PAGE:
Wallpaper with a large bright pattern makes a room look smaller. (From a Victorian book of household tips)

Carving up a stately home into small flats and creating absurdly tall, narrow rooms with a kitchen stuck in a dark corner, or making a pokey layout even more cramped and dark by lowering the ceiling to hide chopped-up mouldings.

“Playful” buildings – usually plain shapes covered in brightly coloured graffiti-inspired murals. @CheapoCrappy calls them “bizarre and ugly”.

Street art consisting of trompe l’oeil paintings that take up the entire wall.

Building houses without coat cupboards. Hanging coats in a tiny hall. (It took the Brits years to get utility rooms.)

It’s quite dark because of the wraparound conservatory. (Escape to the Country)

All that's missing is an Audrey Hepburn stencil and some union jack cushions. (SC on a house with grey walls and floor, a mural of London, and tiger-print sofas in a knocked-through lounge.)

A custom-made blonde wood unit for your flat-screen TV on the end wall of your sitting room, with slots for ornaments, photos and books. The TV has at last become the wall-mounted “visiscreen” of George Orwell's 1984.

To Americans, the epitome of naff taste is not wall-mounted flying china ducks, but a goose with a ribbon round its neck on a blue background. Known as “Ribbon Geese”, the pattern was all over Walmart in the 80s on oven gloves and toasters, and “popular with people who liked country décor”, say American correspondents.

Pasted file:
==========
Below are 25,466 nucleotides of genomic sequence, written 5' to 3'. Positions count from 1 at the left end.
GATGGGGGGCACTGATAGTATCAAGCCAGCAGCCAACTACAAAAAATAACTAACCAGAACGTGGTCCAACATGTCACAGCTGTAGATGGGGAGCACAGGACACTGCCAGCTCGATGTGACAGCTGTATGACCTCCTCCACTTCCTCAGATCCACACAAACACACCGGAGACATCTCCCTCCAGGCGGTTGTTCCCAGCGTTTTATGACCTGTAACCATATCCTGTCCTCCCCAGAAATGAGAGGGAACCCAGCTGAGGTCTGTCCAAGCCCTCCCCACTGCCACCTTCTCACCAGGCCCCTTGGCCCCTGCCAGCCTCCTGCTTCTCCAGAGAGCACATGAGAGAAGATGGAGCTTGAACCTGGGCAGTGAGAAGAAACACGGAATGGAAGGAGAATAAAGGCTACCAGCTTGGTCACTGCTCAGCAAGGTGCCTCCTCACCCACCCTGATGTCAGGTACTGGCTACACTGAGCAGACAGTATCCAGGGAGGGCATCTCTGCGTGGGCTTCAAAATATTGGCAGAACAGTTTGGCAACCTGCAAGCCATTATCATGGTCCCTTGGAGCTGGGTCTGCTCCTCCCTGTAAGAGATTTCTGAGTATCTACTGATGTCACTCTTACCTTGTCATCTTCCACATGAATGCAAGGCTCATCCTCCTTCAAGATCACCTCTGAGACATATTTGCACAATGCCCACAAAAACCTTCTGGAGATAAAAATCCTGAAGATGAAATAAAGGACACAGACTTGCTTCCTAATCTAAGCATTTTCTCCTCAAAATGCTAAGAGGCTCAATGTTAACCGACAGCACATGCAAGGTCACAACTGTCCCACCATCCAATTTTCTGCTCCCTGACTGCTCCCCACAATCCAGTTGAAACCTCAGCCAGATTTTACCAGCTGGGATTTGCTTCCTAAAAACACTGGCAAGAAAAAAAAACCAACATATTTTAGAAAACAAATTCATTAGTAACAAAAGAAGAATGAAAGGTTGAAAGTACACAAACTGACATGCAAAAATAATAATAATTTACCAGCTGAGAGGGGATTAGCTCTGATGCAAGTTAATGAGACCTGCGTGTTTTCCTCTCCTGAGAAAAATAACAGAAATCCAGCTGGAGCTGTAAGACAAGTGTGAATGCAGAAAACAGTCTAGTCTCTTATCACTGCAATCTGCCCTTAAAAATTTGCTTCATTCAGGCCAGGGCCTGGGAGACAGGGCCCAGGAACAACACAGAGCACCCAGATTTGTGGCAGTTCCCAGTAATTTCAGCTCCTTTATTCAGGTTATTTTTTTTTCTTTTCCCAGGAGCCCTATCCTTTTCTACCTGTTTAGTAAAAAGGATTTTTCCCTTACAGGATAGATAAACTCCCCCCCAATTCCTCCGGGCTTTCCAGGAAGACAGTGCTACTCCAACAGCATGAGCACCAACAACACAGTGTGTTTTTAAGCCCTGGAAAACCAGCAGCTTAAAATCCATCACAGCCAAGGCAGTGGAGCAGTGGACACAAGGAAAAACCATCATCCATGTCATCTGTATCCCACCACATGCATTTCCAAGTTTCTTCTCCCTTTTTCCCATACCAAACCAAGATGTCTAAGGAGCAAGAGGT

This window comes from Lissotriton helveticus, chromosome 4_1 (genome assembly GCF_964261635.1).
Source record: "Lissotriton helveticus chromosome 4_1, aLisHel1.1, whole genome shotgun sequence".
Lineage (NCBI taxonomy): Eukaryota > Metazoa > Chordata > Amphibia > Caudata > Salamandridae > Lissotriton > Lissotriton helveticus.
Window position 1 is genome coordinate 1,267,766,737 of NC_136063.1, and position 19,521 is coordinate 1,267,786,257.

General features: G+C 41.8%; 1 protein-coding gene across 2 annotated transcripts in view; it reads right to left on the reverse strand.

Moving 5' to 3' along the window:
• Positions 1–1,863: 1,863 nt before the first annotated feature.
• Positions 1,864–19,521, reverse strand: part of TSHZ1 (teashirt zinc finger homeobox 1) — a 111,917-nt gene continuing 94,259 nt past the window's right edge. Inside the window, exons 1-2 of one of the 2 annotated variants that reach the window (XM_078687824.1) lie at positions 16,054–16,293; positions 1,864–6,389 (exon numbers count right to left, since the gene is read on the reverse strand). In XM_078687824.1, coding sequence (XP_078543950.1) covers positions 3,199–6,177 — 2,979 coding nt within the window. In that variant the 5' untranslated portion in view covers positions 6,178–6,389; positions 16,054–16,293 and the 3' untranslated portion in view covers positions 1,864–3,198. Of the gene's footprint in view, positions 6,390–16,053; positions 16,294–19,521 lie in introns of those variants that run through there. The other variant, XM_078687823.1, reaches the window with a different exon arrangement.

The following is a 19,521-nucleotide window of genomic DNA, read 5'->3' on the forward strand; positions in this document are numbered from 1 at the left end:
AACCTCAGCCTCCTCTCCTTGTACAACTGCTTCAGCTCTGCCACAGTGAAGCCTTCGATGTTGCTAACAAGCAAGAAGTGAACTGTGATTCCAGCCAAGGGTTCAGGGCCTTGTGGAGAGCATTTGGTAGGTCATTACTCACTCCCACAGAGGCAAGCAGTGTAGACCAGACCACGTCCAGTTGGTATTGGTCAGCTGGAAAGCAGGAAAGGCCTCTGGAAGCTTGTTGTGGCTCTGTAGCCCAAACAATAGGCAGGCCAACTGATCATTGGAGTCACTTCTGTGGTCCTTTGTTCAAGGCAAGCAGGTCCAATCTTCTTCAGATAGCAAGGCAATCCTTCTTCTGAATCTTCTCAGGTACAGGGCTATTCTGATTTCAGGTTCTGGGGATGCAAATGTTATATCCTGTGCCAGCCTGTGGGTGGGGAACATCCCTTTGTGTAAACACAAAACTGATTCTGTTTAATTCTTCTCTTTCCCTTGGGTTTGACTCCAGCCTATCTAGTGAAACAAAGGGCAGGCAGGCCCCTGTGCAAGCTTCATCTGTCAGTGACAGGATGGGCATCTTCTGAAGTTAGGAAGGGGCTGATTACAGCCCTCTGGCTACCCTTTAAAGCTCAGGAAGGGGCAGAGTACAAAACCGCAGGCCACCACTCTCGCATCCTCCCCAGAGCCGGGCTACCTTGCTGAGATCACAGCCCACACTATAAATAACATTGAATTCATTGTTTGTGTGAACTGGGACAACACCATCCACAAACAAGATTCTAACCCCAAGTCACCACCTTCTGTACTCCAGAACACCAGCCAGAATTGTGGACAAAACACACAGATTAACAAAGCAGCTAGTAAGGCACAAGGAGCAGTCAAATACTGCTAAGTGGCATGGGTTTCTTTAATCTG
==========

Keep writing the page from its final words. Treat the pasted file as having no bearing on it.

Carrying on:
A buyer on Homes under the Hammer spends three weeks scraping woodchip wallpaper off the ceiling. The presenters always say “And there’s woodchip on all the walls! Of course you’d have to get rid of that!” Woodchip was standard in refurbishments of the 70s and 80s, and went with dull blue carpeting throughout. It's not so bad, really.

Open plan: turning the interior of a 30s semi into a huge white cave. Solution: Put back the walls separating the living/dining room, and between living/dining rooms and hall. Reinstall oak panelling. Paint the smaller rooms pale green with a dado rail under the ceiling, or a shelf for your china plates.

“Knocking through” while leaving parts of supporting walls, so that the ground floor resembles a maze with arches leading to other arches and you can just about work out where the hall/passage/dining room/sitting room once were.

Instagram has had a tremendous influence on interior design, creating a landscape of minimalist nowhere spaces. ( Sometimes these interiors are dressed up with anonymous "touches": a plant in an ethnic pot, a modern oak sideboard, colourful cushions.)

The upmarket beach hut look – all faded navy canvas, white tongue-and-groove, shells and pebbles everywhere – is hugely fashionable on social media as “cottagecore”. You create a still life of seersucker tablecloth, tasteful picnic-ware and food, in a picturesque orchard, snap it and put it on Instagram. Boden-wearers have dropped the style (and the bunting) – of course they have now it has clearly slid down the class ladder.

A common mistake people make with an open concept space is thinking that all the furniture should be against the walls.
(Alyssa Kapito, Alyssa Kapito Interiors) suggests turning an entrance hall back into an entrance hall with different lighting and wall colours and a contrasting rug, plus a table as a “barrier”.

Create intimate nooks, like a reading corner or small workspace. (Anjie Cho)

More here, and links to the rest.